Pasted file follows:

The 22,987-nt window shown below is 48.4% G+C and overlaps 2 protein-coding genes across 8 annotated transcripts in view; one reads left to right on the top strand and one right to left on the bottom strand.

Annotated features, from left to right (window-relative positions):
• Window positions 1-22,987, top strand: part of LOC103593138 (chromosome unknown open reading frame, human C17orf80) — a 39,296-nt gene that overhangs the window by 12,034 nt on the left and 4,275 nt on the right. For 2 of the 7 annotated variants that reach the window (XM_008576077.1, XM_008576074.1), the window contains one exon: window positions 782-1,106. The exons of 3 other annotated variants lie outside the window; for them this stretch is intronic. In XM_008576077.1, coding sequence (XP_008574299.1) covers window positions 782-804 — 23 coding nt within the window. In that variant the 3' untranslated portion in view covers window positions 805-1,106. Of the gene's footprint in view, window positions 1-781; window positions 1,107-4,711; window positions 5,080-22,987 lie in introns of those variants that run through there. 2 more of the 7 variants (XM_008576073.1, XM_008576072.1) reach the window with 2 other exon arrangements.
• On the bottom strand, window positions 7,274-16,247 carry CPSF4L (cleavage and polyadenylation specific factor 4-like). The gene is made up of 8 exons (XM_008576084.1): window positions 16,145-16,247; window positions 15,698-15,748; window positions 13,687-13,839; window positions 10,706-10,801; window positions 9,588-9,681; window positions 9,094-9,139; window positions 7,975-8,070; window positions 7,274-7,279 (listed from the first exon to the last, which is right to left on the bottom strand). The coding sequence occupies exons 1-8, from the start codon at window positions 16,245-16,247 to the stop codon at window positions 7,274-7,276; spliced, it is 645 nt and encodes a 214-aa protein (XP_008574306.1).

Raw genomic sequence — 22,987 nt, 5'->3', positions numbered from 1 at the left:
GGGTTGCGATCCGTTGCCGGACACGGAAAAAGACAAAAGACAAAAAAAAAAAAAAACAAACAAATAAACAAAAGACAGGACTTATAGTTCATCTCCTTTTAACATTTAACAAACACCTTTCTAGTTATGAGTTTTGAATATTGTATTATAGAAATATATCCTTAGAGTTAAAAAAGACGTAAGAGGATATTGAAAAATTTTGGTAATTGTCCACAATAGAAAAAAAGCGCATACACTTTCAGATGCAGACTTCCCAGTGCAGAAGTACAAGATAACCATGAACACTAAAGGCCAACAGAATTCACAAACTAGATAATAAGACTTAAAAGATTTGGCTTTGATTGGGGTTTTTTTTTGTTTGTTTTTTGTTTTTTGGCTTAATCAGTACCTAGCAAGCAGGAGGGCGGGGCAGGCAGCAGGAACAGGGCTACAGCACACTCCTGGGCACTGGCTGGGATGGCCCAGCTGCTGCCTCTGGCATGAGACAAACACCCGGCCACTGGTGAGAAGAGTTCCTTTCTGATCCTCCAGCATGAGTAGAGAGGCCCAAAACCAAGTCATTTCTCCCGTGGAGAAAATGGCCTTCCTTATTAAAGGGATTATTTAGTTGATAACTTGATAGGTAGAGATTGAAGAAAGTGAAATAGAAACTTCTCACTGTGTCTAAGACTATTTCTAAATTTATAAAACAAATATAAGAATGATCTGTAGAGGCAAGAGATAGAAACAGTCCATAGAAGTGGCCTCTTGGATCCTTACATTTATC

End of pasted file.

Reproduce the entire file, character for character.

The 22,987-nt window shown below is 48.4% G+C and overlaps 2 protein-coding genes across 8 annotated transcripts in view; one reads left to right on the top strand and one right to left on the bottom strand.

Annotated features, from left to right (window-relative positions):
• Window positions 1-22,987, top strand: part of LOC103593138 (chromosome unknown open reading frame, human C17orf80) — a 39,296-nt gene that overhangs the window by 12,034 nt on the left and 4,275 nt on the right. For 2 of the 7 annotated variants that reach the window (XM_008576077.1, XM_008576074.1), the window contains one exon: window positions 782-1,106. The exons of 3 other annotated variants lie outside the window; for them this stretch is intronic. In XM_008576077.1, coding sequence (XP_008574299.1) covers window positions 782-804 — 23 coding nt within the window. In that variant the 3' untranslated portion in view covers window positions 805-1,106. Of the gene's footprint in view, window positions 1-781; window positions 1,107-4,711; window positions 5,080-22,987 lie in introns of those variants that run through there. 2 more of the 7 variants (XM_008576073.1, XM_008576072.1) reach the window with 2 other exon arrangements.
• On the bottom strand, window positions 7,274-16,247 carry CPSF4L (cleavage and polyadenylation specific factor 4-like). The gene is made up of 8 exons (XM_008576084.1): window positions 16,145-16,247; window positions 15,698-15,748; window positions 13,687-13,839; window positions 10,706-10,801; window positions 9,588-9,681; window positions 9,094-9,139; window positions 7,975-8,070; window positions 7,274-7,279 (listed from the first exon to the last, which is right to left on the bottom strand). The coding sequence occupies exons 1-8, from the start codon at window positions 16,245-16,247 to the stop codon at window positions 7,274-7,276; spliced, it is 645 nt and encodes a 214-aa protein (XP_008574306.1).

Raw genomic sequence — 22,987 nt, 5'->3', positions numbered from 1 at the left:
GGGTTGCGATCCGTTGCCGGACACGGAAAAAGACAAAAGACAAAAAAAAAAAAAAACAAACAAATAAACAAAAGACAGGACTTATAGTTCATCTCCTTTTAACATTTAACAAACACCTTTCTAGTTATGAGTTTTGAATATTGTATTATAGAAATATATCCTTAGAGTTAAAAAAGACGTAAGAGGATATTGAAAAATTTTGGTAATTGTCCACAATAGAAAAAAAGCGCATACACTTTCAGATGCAGACTTCCCAGTGCAGAAGTACAAGATAACCATGAACACTAAAGGCCAACAGAATTCACAAACTAGATAATAAGACTTAAAAGATTTGGCTTTGATTGGGGTTTTTTTTTGTTTGTTTTTTGTTTTTTGGCTTAATCAGTACCTAGCAAGCAGGAGGGCGGGGCAGGCAGCAGGAACAGGGCTACAGCACACTCCTGGGCACTGGCTGGGATGGCCCAGCTGCTGCCTCTGGCATGAGACAAACACCCGGCCACTGGTGAGAAGAGTTCCTTTCTGATCCTCCAGCATGAGTAGAGAGGCCCAAAACCAAGTCATTTCTCCCGTGGAGAAAATGGCCTTCCTTATTAAAGGGATTATTTAGTTGATAACTTGATAGGTAGAGATTGAAGAAAGTGAAATAGAAACTTCTCACTGTGTCTAAGACTATTTCTAAATTTATAAAACAAATATAAGAATGATCTGTAGAGGCAAGAGATAGAAACAGTCCATAGAAGTGGCCTCTTGGATCCTTACATTTATC